An integrated thermal and lighting simulation tool to support the design process of complex fenestration systems for office buildingsRevista : Applied Energy
Volumen : 198
Páginas : 36-48
Tipo de publicación : ISI Ir a publicación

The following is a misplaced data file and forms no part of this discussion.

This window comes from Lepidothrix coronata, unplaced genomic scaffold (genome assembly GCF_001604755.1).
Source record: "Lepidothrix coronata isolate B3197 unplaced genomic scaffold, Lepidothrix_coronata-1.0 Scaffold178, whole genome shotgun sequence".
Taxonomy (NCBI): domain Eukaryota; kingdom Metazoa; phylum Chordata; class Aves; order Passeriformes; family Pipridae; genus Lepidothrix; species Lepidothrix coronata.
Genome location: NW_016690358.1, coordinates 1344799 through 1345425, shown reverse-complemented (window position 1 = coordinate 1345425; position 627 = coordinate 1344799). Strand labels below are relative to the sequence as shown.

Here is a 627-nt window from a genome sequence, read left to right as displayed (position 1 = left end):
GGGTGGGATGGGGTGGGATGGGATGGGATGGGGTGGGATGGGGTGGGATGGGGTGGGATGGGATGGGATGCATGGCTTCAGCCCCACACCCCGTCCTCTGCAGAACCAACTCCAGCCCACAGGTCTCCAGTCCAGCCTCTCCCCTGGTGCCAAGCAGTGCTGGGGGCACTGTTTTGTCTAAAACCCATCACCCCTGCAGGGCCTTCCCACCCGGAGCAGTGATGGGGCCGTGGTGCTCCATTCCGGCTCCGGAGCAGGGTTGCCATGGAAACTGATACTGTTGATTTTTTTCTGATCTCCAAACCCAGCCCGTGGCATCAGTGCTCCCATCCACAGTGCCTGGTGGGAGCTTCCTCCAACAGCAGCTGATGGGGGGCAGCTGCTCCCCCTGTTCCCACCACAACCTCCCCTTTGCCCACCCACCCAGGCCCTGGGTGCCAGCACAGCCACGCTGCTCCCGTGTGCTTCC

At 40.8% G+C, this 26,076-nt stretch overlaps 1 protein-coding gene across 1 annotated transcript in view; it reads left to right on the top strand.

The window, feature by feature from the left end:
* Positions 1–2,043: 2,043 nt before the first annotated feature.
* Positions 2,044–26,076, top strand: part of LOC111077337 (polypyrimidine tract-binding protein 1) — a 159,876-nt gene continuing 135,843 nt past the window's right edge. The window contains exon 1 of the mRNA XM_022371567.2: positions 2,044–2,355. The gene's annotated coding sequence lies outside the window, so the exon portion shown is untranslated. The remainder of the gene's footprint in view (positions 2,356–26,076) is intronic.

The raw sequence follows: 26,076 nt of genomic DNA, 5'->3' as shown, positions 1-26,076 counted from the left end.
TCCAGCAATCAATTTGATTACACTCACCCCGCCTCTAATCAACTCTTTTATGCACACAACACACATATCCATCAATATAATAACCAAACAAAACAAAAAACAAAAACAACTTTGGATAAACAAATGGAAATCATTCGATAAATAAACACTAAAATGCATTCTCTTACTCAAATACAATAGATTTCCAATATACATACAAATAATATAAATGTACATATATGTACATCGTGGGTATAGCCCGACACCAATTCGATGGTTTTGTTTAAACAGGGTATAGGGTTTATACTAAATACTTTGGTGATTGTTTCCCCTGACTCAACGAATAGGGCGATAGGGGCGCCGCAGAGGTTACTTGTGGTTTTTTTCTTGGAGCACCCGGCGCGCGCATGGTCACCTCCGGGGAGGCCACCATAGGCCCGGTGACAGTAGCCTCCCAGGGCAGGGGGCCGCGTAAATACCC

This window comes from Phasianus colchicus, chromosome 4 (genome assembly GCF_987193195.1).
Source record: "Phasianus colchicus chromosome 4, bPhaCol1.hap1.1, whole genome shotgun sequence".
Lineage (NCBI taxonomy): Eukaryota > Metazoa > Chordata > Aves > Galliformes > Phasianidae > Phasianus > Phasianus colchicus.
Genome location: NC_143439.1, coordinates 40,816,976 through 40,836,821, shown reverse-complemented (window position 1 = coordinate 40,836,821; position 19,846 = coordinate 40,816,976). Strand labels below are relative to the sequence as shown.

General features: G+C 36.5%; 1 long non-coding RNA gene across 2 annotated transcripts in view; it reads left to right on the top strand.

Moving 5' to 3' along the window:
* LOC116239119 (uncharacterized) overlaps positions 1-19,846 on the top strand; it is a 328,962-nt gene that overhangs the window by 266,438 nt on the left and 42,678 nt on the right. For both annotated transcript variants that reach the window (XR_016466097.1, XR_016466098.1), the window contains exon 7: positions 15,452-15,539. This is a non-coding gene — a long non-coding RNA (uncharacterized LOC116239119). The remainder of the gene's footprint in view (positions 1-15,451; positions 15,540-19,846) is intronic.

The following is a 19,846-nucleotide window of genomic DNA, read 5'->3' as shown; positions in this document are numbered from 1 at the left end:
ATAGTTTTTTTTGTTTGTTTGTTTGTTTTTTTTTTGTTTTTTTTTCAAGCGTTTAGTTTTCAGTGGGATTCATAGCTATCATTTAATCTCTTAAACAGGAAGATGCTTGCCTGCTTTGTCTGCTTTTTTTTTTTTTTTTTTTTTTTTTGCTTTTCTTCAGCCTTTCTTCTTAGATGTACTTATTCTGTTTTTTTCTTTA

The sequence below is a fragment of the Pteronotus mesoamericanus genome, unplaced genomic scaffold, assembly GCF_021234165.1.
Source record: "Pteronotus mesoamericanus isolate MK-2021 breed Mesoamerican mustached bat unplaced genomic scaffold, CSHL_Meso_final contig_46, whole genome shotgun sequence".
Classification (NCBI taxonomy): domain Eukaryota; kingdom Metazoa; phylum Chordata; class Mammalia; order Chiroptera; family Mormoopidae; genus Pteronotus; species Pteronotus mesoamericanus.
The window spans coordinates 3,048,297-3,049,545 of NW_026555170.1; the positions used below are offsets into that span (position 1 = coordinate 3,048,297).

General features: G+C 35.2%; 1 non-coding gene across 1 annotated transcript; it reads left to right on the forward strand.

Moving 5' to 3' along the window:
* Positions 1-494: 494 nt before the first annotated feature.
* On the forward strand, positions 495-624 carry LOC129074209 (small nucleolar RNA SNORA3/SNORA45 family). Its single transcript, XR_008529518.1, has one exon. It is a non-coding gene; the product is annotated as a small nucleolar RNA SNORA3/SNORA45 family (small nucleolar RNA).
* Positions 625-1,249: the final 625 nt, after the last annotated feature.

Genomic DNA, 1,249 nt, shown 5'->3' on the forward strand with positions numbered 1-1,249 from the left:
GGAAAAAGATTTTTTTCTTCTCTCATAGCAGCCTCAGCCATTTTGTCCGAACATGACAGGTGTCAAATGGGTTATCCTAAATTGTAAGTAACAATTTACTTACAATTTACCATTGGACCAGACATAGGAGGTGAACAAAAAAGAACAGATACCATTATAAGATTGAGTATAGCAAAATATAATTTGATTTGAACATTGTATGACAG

Office buildings are greatly affected by solar heat gain and daylight transmission through fenestrations. External shading devices control the solar radiation transmission, thus they significantly influence building performance because of improving energy efficiency and visual comfort. Automated control systems for external shading devices to simultaneously control solar heat gain and indoor illuminance can minimize the energy use and provide visual comfort. To minimize the total energy consumption, building designers need the support of building performance simulation tools that can integrate the thermal and lighting simulations, such as mkSchedule. The main objective of this paper is to demonstrate the use of mkSchedule as a tool for supporting the decision-making process in the early building design stages using a case study of an office space with two different external and movable complex fenestration systems (CFSs) and controlled dimmed luminaires in four cities. The CFSs are controlled by the irradiance on the façade, and mkSchedule is used to determine the maximum allowable irradiance that minimizes the energy consumption while meeting the visual comfort criteria. The four studied cities are Montreal, Canada; Boulder, USA; Miami, USA; and Santiago, Chile. Two external shading devices are evaluated, a set of external perforated curved louvers and a set of venetian blinds. For each case, the visual comfort was assessed based on the spatial daylight autonomy (sDA) and the annual sunlight exposure (ASE) according to the Illuminating Engineering Society (IES) standard; whereas, the building energy performance was determined in terms of the sum of heating, cooling and lighting energy consumption. For the venetian blinds, the maximum incident irradiance threshold varied between 530 W/m2 and 610 W/m2; while this threshold varied between 290 W/m2 and 350 W/m2 for the louvers. This study demonstrates that mkSchedule is an effective tool for determining the performance of different CFSs in the early building design stages considering visual comfort criteria and building energy performance, thus it provides information not only to choose among different alternatives of CFSs and control algorithms, but also to set the main parameters of the control algorithm.